Long considered a safe haven, gold and other precious metals like silver, platinum, palladium and copper values surged to record highs in 2020 as COVID-19 sparked market uncertainty.

More: Beginners Guide to Investing in Precious Metals: Diversify Your Portfolio

The youngest investors were also big on the real estate market. Twenty-five percent would put their extra cash in stocks, but a close 24% thought real estate was the best decision. A lot of money can be made off real estate, but it’s also significantly more complicated than trading in more liquid forms of investment.

Building Wealth

More: Experts Weigh In on the Pros and Cons of Real Estate Investing

On the opposite end of the age spectrum, after stocks (35%), people over 65 preferred the conservative investment options of ETFs/mutual funds/index funds and savings accounts, with these two categories tied at 23%. ETFs and mutual funds (with index funds being a type of mutual fund) are professionally managed pools of capital contributed by investors. They’re popular choices for retirement savings because of their low risk factor.

For investors 55 to 64, traditional savings accounts beat out ETFs, mutual funds and index funds by more than double, at 25% over 12%.

An investment of $1,000 can go a long way over time. Here’s our guide on investing for beginners to get you started successfully!

More on Crypto From GOBankingRates

*To be upfront, we actually only got 999 responses but the difference was not statistically significant to our analysis.

Methodology: GOBankingRates surveyed 999 Americans aged 18 and older from across the country on May 10, 2021, asking six different questions: (1) Where are you currently investing and/or saving your money? Select all that apply; (2) Which of the following most closely matches your investing goals?; (3) If you received an extra $1,000, which ONE of the following do you think is the best way to invest it?; (4) Do any of the following statements about investing in cryptocurrencies apply to you? Select all that apply; (5) When did you first start investing your money in the stock market (not including retirement accounts like an IRA or 401(k)) and/or cryptocurrencies?; and (6) How much money do you currently have invested in stocks or cryptocurrency?. All respondents had to pass a screener question of: Are you currently investing/have money in the stock market?, with an answer of “Yes.” GOBankingRates used PureSpectrum’s survey platform to conduct the poll.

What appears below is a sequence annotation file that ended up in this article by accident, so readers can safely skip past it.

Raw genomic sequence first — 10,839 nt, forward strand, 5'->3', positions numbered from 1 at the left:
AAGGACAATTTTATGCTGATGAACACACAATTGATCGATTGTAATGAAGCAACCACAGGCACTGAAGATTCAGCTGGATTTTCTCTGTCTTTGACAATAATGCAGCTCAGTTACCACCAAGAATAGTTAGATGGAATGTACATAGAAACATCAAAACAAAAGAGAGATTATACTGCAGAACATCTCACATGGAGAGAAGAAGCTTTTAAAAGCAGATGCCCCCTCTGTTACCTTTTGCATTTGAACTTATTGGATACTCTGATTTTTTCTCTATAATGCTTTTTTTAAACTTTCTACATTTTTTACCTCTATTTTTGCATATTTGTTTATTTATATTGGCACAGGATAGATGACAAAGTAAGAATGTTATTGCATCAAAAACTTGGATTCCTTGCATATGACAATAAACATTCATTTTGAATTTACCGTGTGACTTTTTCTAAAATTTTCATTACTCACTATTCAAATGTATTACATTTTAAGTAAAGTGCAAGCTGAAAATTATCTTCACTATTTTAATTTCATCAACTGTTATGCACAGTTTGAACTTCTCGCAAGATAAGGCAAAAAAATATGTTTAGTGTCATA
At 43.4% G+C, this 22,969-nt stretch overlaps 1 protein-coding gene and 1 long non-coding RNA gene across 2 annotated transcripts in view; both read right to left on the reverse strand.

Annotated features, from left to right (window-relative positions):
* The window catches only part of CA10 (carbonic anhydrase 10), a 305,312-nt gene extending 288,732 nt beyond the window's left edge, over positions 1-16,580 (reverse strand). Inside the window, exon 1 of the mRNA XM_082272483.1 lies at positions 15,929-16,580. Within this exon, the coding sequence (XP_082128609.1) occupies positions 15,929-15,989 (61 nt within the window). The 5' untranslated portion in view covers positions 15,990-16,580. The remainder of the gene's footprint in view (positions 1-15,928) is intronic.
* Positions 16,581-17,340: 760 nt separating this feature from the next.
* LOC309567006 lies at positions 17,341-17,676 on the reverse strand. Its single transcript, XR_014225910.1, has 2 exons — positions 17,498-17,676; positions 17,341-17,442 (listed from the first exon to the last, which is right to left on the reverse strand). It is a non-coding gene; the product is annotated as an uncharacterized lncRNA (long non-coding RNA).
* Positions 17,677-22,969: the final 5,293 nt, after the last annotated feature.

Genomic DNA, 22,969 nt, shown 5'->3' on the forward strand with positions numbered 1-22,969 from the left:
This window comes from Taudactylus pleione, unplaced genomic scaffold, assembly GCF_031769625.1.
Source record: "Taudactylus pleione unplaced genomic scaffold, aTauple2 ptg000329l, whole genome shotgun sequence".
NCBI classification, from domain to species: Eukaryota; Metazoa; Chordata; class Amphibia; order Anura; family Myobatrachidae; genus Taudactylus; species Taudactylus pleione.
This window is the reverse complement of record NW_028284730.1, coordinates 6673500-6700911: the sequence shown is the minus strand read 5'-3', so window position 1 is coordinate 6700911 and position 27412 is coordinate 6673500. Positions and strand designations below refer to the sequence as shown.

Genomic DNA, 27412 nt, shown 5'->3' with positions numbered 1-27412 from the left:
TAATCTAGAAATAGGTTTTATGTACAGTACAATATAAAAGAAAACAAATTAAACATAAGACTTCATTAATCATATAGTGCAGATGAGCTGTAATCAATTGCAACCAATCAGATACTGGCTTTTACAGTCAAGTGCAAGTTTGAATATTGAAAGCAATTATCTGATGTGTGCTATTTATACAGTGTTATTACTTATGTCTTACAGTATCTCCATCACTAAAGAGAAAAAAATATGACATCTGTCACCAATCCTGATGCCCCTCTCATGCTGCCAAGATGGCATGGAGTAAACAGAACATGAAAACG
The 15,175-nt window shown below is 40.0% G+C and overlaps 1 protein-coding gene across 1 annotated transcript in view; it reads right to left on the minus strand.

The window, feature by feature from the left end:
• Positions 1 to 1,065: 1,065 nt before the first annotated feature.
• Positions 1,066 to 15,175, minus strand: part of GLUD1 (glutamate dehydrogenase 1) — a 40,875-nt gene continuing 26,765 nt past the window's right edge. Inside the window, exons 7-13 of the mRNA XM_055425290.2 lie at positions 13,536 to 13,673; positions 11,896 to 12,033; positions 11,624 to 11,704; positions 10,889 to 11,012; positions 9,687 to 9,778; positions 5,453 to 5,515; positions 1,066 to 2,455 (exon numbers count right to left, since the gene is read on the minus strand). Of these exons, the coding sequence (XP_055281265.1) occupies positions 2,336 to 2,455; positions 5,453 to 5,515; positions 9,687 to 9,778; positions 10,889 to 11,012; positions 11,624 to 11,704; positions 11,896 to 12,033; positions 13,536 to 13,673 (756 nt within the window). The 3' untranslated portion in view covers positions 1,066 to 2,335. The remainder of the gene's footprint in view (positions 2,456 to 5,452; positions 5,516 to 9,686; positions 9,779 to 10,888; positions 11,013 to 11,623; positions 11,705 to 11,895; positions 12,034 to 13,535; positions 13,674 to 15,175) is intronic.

Last updated: June 21, 2021

About the Author

Cody Bay is an award-winning writer, editor and media ace based in Seattle, WA. With a focus on social good storytelling and content strategy, she recently led the Microsoft News for Good initiative at MSN, creating content experiences to inform and empower readers to take action on the causes they care about. She has contributed to a wide variety of local and national publications, including Microsoft’s IT Showcase, The Seattle Times, Seattle magazine, The Travel Channel and the Puget Sound Business Journal, and was previously a multimedia editor at The Associate Press in New York.